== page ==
Maintaining Growth in a Fast-Aging Asia
In past decades, Asian countries reaped a demographic dividend from a young, expanding workforce and strong growth policies. But the region is aging remarkably fast, and advanced and emerging economies alike are now at risk of growing old before ever becoming rich.
SINGAPORE – Asia has been the world champion of economic growth for decades, and this year will be no exception. According to the latest International Monetary Fund Regional Economic Outlook (REO), the Asia-Pacific region’s GDP is projected to increase by 5.5% in 2017 and 5.4% in 2018.
Despite escalating geopolitical tensions, most countries in the region have maintained their economic momentum. They have benefited from policies supporting strong domestic demand in China and Japan, and from favorable global conditions. Growth is picking up across many advanced and emerging market economies, and financial markets have, for the most part, proven to be resilient.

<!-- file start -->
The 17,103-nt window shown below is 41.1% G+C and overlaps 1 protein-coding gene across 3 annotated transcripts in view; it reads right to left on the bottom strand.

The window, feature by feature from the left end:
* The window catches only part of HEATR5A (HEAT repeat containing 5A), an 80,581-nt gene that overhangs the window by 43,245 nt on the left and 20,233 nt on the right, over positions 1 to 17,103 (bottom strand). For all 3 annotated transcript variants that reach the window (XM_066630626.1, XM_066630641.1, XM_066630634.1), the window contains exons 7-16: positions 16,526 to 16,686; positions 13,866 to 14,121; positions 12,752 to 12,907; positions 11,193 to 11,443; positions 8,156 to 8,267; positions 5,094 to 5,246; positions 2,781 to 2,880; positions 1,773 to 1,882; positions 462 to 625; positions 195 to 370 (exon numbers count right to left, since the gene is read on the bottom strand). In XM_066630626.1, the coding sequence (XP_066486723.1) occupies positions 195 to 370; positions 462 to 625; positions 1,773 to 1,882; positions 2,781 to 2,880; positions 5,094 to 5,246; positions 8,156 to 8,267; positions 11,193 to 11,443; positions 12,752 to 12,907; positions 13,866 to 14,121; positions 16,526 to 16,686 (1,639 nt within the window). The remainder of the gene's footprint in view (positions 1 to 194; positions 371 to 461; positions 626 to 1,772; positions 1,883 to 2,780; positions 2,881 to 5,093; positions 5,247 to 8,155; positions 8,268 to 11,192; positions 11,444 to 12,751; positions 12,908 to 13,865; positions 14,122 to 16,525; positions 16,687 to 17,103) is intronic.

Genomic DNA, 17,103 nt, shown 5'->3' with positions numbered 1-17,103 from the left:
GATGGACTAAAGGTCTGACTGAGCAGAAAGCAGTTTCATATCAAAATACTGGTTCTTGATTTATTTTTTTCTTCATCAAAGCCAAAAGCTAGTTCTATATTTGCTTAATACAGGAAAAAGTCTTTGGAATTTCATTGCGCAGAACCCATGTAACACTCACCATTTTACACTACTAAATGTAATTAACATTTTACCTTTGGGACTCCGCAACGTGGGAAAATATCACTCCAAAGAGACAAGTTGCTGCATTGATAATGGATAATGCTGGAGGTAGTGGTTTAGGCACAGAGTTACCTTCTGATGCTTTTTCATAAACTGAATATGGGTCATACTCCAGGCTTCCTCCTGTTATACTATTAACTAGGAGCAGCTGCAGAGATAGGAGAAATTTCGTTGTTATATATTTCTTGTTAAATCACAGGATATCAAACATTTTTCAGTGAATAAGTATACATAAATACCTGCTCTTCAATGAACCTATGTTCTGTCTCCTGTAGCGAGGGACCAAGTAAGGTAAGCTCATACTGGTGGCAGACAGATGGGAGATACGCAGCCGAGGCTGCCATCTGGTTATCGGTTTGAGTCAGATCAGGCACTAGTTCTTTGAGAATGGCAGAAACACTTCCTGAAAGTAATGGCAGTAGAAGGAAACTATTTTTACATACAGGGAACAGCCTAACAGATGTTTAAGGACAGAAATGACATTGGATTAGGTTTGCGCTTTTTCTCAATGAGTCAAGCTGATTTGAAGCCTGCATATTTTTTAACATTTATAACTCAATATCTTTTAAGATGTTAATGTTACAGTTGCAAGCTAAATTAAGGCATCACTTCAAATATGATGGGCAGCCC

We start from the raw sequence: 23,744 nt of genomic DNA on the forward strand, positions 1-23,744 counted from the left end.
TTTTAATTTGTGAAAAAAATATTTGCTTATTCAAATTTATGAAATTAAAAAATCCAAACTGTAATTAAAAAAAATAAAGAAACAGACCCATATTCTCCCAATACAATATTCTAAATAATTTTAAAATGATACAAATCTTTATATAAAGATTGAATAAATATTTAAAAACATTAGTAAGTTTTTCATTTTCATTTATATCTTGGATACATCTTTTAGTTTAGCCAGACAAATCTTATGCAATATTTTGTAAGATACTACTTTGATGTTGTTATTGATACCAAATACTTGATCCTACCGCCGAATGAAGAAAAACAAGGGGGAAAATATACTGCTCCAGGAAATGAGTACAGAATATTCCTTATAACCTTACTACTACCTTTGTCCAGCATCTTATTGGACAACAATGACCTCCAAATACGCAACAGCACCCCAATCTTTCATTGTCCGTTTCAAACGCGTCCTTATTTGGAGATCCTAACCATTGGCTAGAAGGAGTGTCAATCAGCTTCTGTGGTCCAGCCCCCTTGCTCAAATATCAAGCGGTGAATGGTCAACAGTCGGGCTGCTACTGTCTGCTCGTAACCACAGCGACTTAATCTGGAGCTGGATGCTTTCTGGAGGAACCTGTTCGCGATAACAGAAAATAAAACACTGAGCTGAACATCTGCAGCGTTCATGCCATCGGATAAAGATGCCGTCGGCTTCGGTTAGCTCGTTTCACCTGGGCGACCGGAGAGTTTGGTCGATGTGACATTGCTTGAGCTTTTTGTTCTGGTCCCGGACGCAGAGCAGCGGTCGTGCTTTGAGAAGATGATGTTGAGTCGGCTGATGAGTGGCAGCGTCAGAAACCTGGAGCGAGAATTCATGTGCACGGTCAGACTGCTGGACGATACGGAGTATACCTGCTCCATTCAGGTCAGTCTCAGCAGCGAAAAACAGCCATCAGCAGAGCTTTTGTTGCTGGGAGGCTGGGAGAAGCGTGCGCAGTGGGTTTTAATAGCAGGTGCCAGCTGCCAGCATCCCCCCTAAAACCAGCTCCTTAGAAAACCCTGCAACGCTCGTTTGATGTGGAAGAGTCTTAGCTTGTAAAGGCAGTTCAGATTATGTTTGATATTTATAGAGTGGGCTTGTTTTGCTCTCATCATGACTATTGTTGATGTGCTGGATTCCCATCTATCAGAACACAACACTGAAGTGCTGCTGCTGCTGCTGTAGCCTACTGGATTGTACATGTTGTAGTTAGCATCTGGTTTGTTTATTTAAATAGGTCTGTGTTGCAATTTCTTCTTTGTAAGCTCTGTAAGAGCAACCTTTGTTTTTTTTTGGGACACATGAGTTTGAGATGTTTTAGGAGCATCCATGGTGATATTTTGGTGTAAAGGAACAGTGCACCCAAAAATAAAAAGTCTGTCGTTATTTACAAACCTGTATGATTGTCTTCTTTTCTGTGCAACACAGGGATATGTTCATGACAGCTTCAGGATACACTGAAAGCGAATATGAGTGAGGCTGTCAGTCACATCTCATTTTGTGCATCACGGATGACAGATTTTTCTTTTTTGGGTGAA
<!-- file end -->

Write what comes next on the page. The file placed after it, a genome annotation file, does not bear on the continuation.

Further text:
Nonetheless, Asia will still have to confront fundamental medium- and long-term challenges, not least the aging of its population – a problem that is well known to most policymakers. In past decades, the region reaped a demographic dividend from its young, expanding workforce and strong growth policies. But this dividend has already run out for “old” countries such as Japan and China. With fertility rates declining and people living longer, the workforce is shrinking and getting older at the same time.
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